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It all starts with an assignment. Leon's "gifted and talented" class has to make educational videos for the sixth and seventh graders. Leon originally chooses "sex ed" as his subject in the hopes of showing a flash of boob. But as time goes on, his project starts to mean something. He wants to tell the younger kids that puberty is tough, but what they're going through is normal.
After researching the avant-garde movement, Leon crafts his video in the style of Fellini: La Dolce Pubert. It's deeply disturbing yet comforting.
But when the gifted program's director sees it, she suspends Leon—and he finds himself at the center of a townwide debate over censorship. Who gets to decide how far is too far?
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Adam Selzer lives in downtown Chicago. In addition to his work as a tour guide and assistant ghost-buster (really), he moonlights as a rock star. Check him out on the Web at www.adamselzer.com.Excerpt. © Reprinted by permission. All rights reserved.:
It's a good thing my father is an accountant, because he really sucks at being an inventor. It's not that he hasn't given 110 percent or any of that crap; it's just that he never quite got the fundamentals right. For one thing, inventions are supposed to work. Furthermore, they're supposed to be things that don't already exist. He really can't get his mind around that.
"Do you know what the world needs?" he asked one night. "A machine that will automatically pour water into a cat's dish."
I tried to explain that such a machine already existed, but he didn't listen. Even when I showed him the various models that were available at our local pet store, he said that to simply buy something you could invent yourself, using good old American ingenuity, is practically unpatriotic. I tried to explain that buying products is what capitalism is all about, and that it's therefore perfectly patriotic, which anyone who ever took a sixth-grade civics class should have known to begin with, but he didn't listen to that, either. Instead, he worked for three months, and flooded the basement twice, building a machine that I suppose might have worked but that might also have been a dud. There was no way to tell. The cat wouldn't go near the thing.
Dad's inventions aren't the only dangerous things I have to put up with; the meals at my house are just as deadly, and often frankly embarrassing. It isn't that my mother's a bad cook or anything; hell, as far as I know, she could be the best cook in town. But she and my dad are what they call "food disaster hobbyists." It's like being the sort of person who watches bad movies on purpose just to make fun of them, only with food.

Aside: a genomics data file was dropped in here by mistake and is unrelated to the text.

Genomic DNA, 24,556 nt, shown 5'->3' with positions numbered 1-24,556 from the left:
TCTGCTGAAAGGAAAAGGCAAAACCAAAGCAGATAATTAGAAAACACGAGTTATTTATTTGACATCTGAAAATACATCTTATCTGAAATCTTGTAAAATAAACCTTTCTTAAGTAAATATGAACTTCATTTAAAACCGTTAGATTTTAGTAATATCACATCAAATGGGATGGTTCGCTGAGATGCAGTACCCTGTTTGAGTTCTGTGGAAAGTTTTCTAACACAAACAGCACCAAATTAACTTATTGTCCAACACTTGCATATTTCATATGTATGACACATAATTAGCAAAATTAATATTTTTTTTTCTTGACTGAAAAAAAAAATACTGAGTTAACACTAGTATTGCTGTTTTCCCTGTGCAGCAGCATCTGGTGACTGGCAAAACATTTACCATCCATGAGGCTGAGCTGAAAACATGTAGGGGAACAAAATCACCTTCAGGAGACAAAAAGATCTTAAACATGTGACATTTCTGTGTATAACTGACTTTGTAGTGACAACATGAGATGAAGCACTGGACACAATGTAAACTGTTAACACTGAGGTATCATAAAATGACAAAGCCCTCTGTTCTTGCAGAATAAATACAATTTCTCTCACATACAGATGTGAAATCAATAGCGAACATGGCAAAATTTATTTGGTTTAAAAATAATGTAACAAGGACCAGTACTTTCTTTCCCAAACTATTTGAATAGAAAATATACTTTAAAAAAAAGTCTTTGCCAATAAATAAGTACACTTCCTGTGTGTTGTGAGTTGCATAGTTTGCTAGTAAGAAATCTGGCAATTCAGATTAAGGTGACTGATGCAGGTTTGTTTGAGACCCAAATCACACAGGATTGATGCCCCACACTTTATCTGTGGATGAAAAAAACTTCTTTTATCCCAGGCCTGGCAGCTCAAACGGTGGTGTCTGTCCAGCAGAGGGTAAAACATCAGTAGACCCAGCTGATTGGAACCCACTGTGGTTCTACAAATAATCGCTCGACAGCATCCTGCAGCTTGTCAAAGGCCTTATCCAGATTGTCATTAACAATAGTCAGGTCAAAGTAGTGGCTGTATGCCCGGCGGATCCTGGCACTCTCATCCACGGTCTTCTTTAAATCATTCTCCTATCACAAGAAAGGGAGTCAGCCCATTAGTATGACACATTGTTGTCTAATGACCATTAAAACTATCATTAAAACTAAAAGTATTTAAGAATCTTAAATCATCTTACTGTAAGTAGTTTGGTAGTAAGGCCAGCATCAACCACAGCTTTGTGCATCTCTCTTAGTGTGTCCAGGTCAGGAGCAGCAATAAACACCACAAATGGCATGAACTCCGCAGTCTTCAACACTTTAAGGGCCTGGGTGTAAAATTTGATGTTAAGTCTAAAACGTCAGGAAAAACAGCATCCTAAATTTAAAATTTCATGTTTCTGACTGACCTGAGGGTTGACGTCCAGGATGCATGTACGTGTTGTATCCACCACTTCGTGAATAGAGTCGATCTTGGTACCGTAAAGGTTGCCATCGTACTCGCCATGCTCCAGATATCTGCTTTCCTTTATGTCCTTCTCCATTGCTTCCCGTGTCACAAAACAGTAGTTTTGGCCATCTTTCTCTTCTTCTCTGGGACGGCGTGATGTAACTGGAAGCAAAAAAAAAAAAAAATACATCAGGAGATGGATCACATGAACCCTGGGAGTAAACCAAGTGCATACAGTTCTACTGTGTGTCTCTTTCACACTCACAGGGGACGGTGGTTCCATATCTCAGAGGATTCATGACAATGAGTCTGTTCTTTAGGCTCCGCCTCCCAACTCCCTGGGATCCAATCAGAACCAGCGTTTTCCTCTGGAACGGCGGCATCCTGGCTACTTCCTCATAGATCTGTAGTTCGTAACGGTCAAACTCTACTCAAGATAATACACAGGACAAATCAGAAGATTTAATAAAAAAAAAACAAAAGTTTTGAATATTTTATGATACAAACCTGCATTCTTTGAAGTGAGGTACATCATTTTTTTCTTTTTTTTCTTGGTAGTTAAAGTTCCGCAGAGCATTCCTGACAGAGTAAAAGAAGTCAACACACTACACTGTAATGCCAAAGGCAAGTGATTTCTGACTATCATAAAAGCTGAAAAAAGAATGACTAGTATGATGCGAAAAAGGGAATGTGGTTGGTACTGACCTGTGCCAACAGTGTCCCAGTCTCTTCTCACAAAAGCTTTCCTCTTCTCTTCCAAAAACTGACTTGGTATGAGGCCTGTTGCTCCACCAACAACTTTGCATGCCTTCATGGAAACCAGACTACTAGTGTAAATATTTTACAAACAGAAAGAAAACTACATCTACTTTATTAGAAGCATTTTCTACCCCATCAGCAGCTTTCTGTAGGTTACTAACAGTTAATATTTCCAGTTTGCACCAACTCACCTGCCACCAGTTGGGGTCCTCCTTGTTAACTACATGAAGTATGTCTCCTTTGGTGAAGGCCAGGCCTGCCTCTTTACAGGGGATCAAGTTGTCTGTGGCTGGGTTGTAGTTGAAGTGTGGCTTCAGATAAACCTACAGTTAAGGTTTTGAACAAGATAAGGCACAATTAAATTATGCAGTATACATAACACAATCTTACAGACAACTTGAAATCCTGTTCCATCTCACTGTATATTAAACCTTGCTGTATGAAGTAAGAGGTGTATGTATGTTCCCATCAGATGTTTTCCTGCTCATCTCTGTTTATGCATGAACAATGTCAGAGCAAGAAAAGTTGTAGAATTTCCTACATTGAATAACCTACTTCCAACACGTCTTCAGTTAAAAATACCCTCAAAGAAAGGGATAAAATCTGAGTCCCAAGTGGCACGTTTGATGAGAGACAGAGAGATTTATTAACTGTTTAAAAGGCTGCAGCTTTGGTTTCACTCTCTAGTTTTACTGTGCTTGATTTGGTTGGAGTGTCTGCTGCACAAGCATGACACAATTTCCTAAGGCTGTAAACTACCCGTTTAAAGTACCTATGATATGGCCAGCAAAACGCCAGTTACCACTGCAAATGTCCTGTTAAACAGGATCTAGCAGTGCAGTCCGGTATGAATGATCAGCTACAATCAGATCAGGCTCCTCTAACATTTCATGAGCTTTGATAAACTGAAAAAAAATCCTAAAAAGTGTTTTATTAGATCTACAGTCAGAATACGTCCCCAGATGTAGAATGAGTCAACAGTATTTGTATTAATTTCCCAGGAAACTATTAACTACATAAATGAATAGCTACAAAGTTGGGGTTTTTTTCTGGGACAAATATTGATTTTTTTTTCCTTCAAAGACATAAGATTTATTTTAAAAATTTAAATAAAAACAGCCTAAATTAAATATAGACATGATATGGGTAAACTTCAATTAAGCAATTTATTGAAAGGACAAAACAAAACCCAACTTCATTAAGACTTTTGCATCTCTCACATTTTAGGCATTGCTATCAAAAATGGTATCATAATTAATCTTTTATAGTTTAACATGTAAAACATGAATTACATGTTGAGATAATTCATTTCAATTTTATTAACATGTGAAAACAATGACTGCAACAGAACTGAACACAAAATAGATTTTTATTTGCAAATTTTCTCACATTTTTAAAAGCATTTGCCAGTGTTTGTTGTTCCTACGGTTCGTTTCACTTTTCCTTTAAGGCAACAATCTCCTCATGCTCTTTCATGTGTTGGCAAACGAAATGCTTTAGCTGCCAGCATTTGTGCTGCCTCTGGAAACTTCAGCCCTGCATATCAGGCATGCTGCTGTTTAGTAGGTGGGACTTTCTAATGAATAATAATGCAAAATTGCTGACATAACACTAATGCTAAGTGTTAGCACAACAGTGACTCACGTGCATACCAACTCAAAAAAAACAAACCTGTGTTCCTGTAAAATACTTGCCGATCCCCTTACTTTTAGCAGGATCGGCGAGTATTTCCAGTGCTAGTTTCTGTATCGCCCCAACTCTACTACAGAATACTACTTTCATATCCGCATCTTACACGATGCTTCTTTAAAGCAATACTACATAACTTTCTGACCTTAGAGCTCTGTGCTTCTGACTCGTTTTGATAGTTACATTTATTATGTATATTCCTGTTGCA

My parents' idea of a good time is going down to the thrift store and buying old cookbooks from the fifties and sixties, ones with titles like The Wonders of Lard and You and Your Artichokes. I don't know if you've ever seen one of those, but some of the pictures and recipes in them look absolutely wretched. Every few weekends, my parents buy up a stack of them and spend hours laughing at some of the worst recipes, and then, for reasons I have never been able to fathom, once or twice a week they cook them and serve them for dinner. It's one of their many poor, misguided attempts at "quality family time." Dad's inventions can get a bit embarrassing or dangerous, but cooking terrible recipes on purpose and expecting your kid to eat them simply isn't very nice. Mom and Dad insist that the recipes aren't really bad, just different, and even point out that now and then one turns out to be pretty good, but the odds on that are really pretty dismal. Even orphans in the old days got to eat good old reliable gruel. Nobody tried to make the gruel into an even nastier casserole.
On the night after my first day of eighth grade, I really didn't want to go through with the usual family dinner, since I knew that they'd just bought up another batch of cookbooks they probably couldn't wait to try.